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25% of Indian onion buffer stocks may have been damaged, says official

The Centre has said its decision to increase the procurement of onions for the buffer stock and simultaneous sales at subsidised rates has helped contain the all-India average price below ₹60/kg. Otherwise, it could have touched ₹100/kg this year due to a production shortfall. The statement comes amidst farmers’ protest in Maharashtra against export ban of onion.

However, the government could have lost over ₹300 crore as about 25 per cent of the buffer stock could have been either damaged or not fit anymore for human consumption. The Centre has purchased 5.1 lakh tonnes (lt) of onion till now out of which 2.74 lt have been sold. But the current buffer stock with the government may be only between 50,000 tonnes and 1 lt.

Briefing media about onion scenario on Monday, Consumer Affairs Secretary Rohit Kumar Singh said out of these purchases, 20-25 per cent got spoiled. “Onion is a perishable commodity. Even if it is not spoilt, it goes as Grade B that is sold cheaper in the market,” Singh said, adding that there is no concern about this as the government has been constantly buying. “If the Committee of Ministers decides, we are ready to buy even higher (than 7 lt),” he said.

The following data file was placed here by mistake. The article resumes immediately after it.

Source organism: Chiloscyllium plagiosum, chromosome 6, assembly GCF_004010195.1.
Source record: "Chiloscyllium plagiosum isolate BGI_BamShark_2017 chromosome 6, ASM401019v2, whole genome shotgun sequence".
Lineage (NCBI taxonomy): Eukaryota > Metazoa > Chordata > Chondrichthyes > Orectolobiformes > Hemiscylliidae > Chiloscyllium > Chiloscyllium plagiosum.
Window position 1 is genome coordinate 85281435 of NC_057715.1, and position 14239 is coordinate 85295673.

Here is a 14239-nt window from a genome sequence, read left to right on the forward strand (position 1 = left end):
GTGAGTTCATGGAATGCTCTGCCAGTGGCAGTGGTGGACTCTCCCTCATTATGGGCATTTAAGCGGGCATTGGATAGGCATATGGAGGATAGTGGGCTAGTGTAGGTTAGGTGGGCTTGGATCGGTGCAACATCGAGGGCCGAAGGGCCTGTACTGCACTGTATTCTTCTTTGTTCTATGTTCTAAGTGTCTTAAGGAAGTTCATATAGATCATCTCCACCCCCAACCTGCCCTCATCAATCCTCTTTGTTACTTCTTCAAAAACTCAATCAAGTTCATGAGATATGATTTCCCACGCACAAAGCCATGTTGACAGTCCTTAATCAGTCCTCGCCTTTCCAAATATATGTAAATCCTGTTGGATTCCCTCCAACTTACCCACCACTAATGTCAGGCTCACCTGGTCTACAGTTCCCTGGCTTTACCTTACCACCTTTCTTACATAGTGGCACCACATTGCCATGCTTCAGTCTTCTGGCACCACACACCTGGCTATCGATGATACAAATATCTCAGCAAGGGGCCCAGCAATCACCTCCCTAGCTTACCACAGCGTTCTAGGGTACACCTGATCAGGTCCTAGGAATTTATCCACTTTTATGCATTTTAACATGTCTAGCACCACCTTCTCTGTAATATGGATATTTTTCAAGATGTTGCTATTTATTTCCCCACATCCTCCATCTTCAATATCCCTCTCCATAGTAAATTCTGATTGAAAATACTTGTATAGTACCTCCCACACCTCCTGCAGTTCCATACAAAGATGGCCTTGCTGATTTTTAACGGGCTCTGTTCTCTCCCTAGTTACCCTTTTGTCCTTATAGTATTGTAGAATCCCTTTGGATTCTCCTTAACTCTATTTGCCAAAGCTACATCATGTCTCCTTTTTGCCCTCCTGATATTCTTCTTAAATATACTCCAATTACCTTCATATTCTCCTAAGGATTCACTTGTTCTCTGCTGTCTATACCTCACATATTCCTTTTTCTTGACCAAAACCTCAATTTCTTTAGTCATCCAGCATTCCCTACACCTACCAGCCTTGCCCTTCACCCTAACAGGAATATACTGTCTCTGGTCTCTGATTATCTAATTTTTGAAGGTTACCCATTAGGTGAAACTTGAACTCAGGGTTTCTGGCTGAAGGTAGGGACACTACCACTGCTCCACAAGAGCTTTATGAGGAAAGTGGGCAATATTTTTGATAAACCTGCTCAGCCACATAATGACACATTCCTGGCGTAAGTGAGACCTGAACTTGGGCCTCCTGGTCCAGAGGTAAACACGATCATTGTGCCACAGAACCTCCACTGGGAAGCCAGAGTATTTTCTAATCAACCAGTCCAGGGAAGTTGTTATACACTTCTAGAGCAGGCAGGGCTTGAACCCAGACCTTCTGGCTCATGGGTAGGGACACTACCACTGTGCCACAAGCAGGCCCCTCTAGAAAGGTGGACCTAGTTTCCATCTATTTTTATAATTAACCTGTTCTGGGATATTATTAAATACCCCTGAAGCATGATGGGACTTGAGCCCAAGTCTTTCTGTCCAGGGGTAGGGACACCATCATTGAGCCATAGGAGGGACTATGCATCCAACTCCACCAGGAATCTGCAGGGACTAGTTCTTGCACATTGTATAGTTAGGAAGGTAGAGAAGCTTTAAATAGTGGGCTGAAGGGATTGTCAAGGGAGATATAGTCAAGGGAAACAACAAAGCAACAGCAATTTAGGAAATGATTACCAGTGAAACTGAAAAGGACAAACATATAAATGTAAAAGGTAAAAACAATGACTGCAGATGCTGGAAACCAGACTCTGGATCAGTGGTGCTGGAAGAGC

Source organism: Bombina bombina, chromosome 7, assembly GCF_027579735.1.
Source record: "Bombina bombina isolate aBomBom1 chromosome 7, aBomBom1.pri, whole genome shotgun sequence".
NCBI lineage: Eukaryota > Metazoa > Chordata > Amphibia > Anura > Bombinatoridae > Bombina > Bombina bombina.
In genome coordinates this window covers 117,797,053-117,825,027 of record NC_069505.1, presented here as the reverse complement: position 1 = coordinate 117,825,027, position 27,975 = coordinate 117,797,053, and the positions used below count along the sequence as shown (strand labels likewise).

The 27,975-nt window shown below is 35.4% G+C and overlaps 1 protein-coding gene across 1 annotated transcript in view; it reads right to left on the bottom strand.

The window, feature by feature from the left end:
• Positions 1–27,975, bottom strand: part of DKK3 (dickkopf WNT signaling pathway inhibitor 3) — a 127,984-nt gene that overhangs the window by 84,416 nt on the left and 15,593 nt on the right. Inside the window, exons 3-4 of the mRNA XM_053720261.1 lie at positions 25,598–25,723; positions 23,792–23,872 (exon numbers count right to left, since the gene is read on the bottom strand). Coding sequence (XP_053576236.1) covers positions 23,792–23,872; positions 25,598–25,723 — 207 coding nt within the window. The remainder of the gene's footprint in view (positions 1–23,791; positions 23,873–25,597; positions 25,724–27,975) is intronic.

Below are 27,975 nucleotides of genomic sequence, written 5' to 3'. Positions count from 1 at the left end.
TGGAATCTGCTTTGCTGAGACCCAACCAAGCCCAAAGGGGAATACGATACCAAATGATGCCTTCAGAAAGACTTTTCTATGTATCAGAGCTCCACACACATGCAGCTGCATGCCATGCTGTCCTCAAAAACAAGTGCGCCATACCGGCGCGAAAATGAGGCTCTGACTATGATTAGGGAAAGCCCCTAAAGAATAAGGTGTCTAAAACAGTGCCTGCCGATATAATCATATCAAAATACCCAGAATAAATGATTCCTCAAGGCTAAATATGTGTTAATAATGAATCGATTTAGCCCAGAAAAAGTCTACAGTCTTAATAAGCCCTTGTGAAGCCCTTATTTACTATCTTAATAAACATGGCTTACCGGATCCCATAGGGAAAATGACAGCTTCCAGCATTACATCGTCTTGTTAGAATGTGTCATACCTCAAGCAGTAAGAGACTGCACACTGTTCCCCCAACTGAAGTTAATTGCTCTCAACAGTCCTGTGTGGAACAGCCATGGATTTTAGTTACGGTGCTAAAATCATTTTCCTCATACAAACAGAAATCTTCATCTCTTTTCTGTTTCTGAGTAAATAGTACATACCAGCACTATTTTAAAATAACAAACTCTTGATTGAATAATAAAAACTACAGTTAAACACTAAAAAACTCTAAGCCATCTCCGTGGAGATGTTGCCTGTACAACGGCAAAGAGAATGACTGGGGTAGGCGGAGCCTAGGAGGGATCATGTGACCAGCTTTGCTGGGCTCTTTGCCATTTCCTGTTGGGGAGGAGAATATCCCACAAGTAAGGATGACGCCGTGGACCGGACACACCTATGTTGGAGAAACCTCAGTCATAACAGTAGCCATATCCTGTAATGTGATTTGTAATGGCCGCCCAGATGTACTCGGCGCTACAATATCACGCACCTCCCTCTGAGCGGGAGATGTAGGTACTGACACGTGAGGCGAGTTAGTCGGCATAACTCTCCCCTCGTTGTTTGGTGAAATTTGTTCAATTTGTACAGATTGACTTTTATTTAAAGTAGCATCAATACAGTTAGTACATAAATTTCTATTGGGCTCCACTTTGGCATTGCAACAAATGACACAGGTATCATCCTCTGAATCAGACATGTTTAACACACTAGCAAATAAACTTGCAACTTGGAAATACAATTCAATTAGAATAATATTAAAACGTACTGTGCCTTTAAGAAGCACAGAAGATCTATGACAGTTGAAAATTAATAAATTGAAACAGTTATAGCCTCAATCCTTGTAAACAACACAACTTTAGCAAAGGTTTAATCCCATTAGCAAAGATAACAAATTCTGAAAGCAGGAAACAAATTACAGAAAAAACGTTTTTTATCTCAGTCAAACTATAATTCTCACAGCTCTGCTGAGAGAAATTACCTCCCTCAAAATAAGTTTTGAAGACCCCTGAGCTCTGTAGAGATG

Signal to traders

“If you have good buffer it sends a signal to the market that if traders act funny, government can intervene. This year our assumption is that had the buffer been low, price could have hit ₹100/kg. The quantum of buffer is inversely proportional to price rise in onion,” Singh said. The average cost of procurement is ₹25-26/kg, he said.

The Secretary said the opposition (to export ban) is not genuine as consumers benefit (from the subsidised sales) and secondly, farmers are not affected. “We have said whatever quantity farmers bring to the market it will be procured, subject to quality, conditions of onion,” Singh said.

In a direct attack against middlemen/exporters, he said the only person affected by the ban is the one who was buying cheap from farmers and selling at a higher price in Bangladesh. “That trader or exporter who was making a killing because of the price differential between Lasalgaon (of Maharashtra) and Bangladesh market, will be affected and he should be. For us, the domestic consumers are most important,” Singh said.

Justifying export ban

Justifying the ban, he further said exports in first week of December were 22 per cent of total of the quantity shipped in December 2022 despite the minimum export price (MEP) being imposed. The export in November, though, dropped 29 per cent to 1.2 lt from the year-ago period whereas in October, export surged 77 per cent to 2.64 lt.

Officials said the Centre has already released ₹600 crore to procuring agencies Nafed and NCCF to carry on the procurement as both purchase and sales are continuing simultaneously.

The Consumer Affairs Secretary said due to various measures of the government, onion prices may fall below ₹40/kg by January from the current all India average price of ₹57/kg. Onion inflation in the Consumer Price Inflation (CPI) basket has been in double digits since July, rising to a near four-year high of 42.1 per cent in October.


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